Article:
Brand : Herman Melville

Moby Dick

Rick clapp |

Still a great read

Though sometimes tough reading, this is still great story. having spent some of my life at sea, i am more impressed than when i read it in high school. the accuracy of the details is uncanny. melville was well versed in his subject.

Nicholas attanasio |

An american classic

An american classic herman melville's moby-dick is, without question, the greatest single work of american fiction ever written. with good reason the novel has been a staple of our culture, from the english classroom to popular culture. melville's compelling story of obsession and revenge, his rich cast of characters, his varied and experimental style, and above all his masterful use of symbolism and pregnant imagery make moby-dick a book that no educated man or woman can afford to miss. the storyline, though somewhat unevenly paced, builds steadily into a first-rate tale of human struggle. the book is narrated by ishmael, a young man who joins the crew of a whaling vessel to combat his depression, or, as he puts it, the "drizzly november" in his soul. though ishmael narrates, ahab, the captain of the nantucket whaling ship the pequod, is the book's main character. prior to the beginning of the story, ahab is attacked by an albino sperm whale, named moby-dick. moby-dick chomps off ahab's leg and sends him into a feverish madness. ahab swears revenge, and over the course of the rest of the novel, he brings his crew with him on his doomed quest. melville crews his ship with a huge and diverse cast of characters. the domineering and remote ahab provides a natural foil for the care-free and easy-going ishmael. the three mates of the ship - starbuck, stubb and flask - encapsulate the range of man's responses to life's trials. starbuck's sensitivity, stubb's nonchalance, and flask's prickly nature mark each character as distinct (though archetypal). in addition, the crew contains new englanders of all types, natives from remote islands around the globe, and the sinister "hair-turbaned fedallah [who] remained a muffled mystery to the last." melville's style, like his characters, is varied. there are sections of the book - particularly the "whiteness of the whale" chapter that are lyrical and poetic, alongside technical chapters addressing the types of whales or the proper manufacture of whaling rope. certain scenes are written almost like a play, with stage directions and character names followed by their lines. when the pequod leaves nantucket, the mastery of melville's prose shines through: "ship and boat diverged; the cold, damp night breeze blew between; a screaming gull flew overhead; the two hulls wildly rolled; we gave three heavy-hearted cheers, and blindly plunged like fate into the lone atlantic." moby-dick is a landmark in american literature, but because of its complex structure and poetic style, it's better suited for older or more patient readers. in addition, many readers might find an abridged version useful - one that removes the less plot-oriented chapters (like the infamous "cetology" chapter). still, for the discerning reader, there is no richer find than moby-dick by herman melville. i give it 10 harpoons out of 10.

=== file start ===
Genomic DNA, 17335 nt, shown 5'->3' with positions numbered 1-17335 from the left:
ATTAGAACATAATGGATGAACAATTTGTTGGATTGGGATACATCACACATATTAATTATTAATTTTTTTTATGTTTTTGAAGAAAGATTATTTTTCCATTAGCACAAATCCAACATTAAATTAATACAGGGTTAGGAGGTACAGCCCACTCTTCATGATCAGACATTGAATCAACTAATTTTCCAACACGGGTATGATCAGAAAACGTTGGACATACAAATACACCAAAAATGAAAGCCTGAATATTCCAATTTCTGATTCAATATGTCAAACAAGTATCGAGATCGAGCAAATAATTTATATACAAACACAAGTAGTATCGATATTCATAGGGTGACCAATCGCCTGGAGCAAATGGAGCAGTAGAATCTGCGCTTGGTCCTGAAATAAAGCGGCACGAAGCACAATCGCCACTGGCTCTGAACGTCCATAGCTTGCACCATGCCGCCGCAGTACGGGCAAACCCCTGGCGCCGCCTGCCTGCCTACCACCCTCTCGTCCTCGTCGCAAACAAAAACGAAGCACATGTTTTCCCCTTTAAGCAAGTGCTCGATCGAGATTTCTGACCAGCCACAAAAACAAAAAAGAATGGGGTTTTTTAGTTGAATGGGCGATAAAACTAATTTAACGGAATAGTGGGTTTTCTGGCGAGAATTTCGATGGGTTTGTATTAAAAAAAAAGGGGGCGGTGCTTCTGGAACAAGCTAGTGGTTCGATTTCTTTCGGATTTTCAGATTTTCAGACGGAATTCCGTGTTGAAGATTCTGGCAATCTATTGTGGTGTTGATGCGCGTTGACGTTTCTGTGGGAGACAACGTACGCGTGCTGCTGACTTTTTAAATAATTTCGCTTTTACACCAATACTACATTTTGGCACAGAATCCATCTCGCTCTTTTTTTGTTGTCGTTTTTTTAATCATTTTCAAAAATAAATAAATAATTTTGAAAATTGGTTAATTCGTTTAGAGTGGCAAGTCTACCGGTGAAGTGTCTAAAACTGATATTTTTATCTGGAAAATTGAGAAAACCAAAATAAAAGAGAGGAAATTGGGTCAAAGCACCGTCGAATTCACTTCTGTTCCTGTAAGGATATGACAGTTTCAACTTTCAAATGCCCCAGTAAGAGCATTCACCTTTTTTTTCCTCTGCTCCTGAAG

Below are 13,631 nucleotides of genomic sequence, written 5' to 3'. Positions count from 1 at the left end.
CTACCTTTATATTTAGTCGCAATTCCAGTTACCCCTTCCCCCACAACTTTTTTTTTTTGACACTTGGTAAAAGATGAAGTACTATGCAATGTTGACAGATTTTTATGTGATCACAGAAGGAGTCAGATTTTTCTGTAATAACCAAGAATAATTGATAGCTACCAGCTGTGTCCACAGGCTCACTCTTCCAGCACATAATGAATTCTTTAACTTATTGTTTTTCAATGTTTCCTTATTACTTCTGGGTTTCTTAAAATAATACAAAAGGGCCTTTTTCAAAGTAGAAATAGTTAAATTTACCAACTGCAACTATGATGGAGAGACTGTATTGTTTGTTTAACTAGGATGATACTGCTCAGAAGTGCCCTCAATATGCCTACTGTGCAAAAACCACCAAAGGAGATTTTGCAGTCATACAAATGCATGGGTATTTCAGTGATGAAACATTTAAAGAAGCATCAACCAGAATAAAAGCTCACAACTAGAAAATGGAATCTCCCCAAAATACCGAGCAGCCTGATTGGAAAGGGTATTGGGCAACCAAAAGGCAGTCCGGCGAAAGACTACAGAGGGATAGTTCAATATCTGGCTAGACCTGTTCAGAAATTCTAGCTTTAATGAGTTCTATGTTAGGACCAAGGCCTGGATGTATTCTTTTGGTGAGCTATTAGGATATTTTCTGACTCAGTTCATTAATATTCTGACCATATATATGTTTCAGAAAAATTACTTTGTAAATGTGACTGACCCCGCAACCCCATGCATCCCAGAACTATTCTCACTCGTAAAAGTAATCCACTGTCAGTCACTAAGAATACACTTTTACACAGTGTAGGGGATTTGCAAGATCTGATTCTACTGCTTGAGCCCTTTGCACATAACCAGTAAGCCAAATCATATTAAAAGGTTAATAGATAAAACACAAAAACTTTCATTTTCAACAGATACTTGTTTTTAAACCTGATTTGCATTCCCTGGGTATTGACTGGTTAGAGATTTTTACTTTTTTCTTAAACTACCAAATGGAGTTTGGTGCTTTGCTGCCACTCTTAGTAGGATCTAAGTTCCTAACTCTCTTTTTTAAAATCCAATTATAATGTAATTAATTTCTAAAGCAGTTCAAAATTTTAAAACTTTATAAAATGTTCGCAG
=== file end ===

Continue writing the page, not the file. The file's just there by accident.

Rlotz |

What's your white whale?

Moby dick, by herman melville, is one of the greatest american contributions to world literature. although it is often labeled as a novel, and indeed it does begin as one, the book is sui generis, and contains multiple digressions in the plot that make moby dick a thoroughly distinct work. notorious for its difficulty, and infamous for its many chapter's describing the mechanics and history of whaling, melville's book is now regarded as a classic par excellence. what are we to make of this book? it is one of the strangest that i've ever encountered, and i reckon myself pretty well versed in strange books. for one, this is the most overt effort to write a 'classic' that i've come across. melville knows what he's going for, and he self-conciously pulls out every trick in his bag. the book is firmly grounded in the western canon, making references to shakespeare, locke, milton, kant, plato, the bible, goethe, and coleridge, among others. it is also meticulously researched, with virtually whole bibliographies on whaling and whale-stories contained within. it seems that melville's white whale was greatness, and he pursued it with a madman's ire, lashing out at it with every harpoon in his armory. in fact, moby dick was not well-received during his lifetime, and so perhaps melville even shared in ahab's fate. in the book, ishmael uses everything on board the ship to serve as a metaphor for something else, until, in the end, the ship is as riddled with metaphors as with the rigs, ropes, and lines that cross her hull. meaning is ever-elusive, and one thing can stand for ten others. the best example of this is, obviously, moby dick, who can take on almost infinite meanings. is he nature, punishing the whalers for their slaughter of his kinsmen? is he melville's struggle with greatness? with god? or is moby dick simply fate? or, is moby dick a pre-freudian psychological device? the object of ahab's displaced fears, hopes, and anger? is moby dick a phallic symbol (his name is straightforward enough)? a ram-shaped whale, filled with white spermaceti! i hate to be coarse, but the work asks these questions, and a thousand more. melville also gives us a consummate tragic character, captain ahab, who seems to be a composite of nearly every other tragic figure that came before: achilles, orestes, king lear, hamlet, faust, and satan from paradise lost. added to that, melville blends with ishmael several times during the narrative, becoming both part of the story as well as the author. he makes no attempt to hide the process of creation, giving moby dick a strickingly modernist feel at times. but is moby dick a perfect work? not a soul would argue that. some chapters on whaling are indeed excessive, melville's prose, while often brilliant, has a tendency to become labyrinthine and over-precise during his technical explanations. the storyline itself is actually quite short, and is told in the first and last 10% of the book, the middle 80% consisting of a monumentously ambitious literary experiment (some of which he could have spared us). but i regard these flaws as i do the scar that runs the length of ahab's body: the flaw that makes perfection. the entire work itself becomes some sort of allegory for ahab's character: monomaniacal, brilliant, flawed, and over-extended. blast you, melville, you're a genius after all.